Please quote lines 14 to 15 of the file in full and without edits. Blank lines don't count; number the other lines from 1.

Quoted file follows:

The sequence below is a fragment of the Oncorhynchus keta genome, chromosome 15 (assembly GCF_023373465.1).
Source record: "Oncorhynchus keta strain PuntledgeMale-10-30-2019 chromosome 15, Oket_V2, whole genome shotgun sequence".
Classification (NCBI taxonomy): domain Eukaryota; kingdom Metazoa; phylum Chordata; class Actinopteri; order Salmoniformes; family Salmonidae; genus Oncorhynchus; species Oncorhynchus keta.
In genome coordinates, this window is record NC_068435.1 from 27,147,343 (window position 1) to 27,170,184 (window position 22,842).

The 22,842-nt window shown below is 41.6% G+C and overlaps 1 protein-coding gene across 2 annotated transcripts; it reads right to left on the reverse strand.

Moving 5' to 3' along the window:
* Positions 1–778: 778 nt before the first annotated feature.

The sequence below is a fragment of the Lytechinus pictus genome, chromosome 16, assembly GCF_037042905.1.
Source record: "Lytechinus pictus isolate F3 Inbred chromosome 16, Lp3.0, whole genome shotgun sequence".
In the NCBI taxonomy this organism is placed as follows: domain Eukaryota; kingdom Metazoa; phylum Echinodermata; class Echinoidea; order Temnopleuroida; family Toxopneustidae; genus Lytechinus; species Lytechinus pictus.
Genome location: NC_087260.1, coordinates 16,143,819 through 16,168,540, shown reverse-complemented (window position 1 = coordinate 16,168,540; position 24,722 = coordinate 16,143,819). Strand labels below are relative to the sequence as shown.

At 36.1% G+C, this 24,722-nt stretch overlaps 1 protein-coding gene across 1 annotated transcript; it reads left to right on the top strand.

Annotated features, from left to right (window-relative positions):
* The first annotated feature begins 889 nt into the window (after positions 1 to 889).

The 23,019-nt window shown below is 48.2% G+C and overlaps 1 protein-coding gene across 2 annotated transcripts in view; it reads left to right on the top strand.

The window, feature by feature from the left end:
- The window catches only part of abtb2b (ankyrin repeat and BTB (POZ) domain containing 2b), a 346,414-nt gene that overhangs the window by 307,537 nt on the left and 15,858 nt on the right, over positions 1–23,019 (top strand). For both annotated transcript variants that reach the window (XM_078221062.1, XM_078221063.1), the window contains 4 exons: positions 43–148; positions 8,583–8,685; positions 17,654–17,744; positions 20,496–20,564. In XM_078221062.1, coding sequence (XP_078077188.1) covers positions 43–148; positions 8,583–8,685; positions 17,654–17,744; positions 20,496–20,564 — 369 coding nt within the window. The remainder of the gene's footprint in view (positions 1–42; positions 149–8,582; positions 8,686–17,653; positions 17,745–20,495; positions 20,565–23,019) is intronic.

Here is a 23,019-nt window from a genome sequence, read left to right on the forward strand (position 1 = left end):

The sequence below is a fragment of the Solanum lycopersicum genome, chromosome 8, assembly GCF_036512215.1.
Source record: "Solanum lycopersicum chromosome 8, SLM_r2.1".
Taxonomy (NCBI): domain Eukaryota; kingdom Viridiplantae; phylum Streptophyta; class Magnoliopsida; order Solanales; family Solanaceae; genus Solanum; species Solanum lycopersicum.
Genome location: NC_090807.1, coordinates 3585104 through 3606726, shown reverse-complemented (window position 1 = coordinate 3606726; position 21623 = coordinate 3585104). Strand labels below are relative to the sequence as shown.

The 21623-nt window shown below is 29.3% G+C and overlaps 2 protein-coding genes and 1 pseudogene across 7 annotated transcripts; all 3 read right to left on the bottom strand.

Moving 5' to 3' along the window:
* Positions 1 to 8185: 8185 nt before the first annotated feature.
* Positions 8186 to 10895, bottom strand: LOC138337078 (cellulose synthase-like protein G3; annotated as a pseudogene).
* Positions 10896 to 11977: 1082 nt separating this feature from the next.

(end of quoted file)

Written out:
* The first annotated feature begins 889 nt into the window (after positions 1 to 889).

The 23,019-nt window shown below is 48.2% G+C and overlaps 1 protein-coding gene across 2 annotated transcripts in view; it reads left to right on the top strand.